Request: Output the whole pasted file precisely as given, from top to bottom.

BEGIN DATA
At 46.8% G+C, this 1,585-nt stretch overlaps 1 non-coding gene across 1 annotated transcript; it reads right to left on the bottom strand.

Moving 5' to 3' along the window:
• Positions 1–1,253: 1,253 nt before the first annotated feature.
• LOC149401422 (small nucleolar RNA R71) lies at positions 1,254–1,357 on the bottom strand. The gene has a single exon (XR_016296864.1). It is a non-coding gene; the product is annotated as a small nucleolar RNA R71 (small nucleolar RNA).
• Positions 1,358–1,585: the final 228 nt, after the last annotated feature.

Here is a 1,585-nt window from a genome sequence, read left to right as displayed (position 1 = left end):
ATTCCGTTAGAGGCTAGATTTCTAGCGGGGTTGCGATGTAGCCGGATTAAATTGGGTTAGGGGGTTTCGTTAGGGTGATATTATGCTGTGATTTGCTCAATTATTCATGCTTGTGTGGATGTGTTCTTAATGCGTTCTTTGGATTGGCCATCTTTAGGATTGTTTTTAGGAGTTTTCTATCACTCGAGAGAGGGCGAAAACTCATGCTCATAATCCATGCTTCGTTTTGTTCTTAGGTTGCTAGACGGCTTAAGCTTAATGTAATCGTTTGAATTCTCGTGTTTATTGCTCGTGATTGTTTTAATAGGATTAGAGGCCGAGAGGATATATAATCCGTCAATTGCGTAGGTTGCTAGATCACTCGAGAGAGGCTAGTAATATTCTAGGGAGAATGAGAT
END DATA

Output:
At 46.8% G+C, this 1,585-nt stretch overlaps 1 non-coding gene across 1 annotated transcript; it reads right to left on the bottom strand.

Moving 5' to 3' along the window:
• Positions 1–1,253: 1,253 nt before the first annotated feature.
• LOC149401422 (small nucleolar RNA R71) lies at positions 1,254–1,357 on the bottom strand. The gene has a single exon (XR_016296864.1). It is a non-coding gene; the product is annotated as a small nucleolar RNA R71 (small nucleolar RNA).
• Positions 1,358–1,585: the final 228 nt, after the last annotated feature.

Here is a 1,585-nt window from a genome sequence, read left to right as displayed (position 1 = left end):
ATTCCGTTAGAGGCTAGATTTCTAGCGGGGTTGCGATGTAGCCGGATTAAATTGGGTTAGGGGGTTTCGTTAGGGTGATATTATGCTGTGATTTGCTCAATTATTCATGCTTGTGTGGATGTGTTCTTAATGCGTTCTTTGGATTGGCCATCTTTAGGATTGTTTTTAGGAGTTTTCTATCACTCGAGAGAGGGCGAAAACTCATGCTCATAATCCATGCTTCGTTTTGTTCTTAGGTTGCTAGACGGCTTAAGCTTAATGTAATCGTTTGAATTCTCGTGTTTATTGCTCGTGATTGTTTTAATAGGATTAGAGGCCGAGAGGATATATAATCCGTCAATTGCGTAGGTTGCTAGATCACTCGAGAGAGGCTAGTAATATTCTAGGGAGAATGAGAT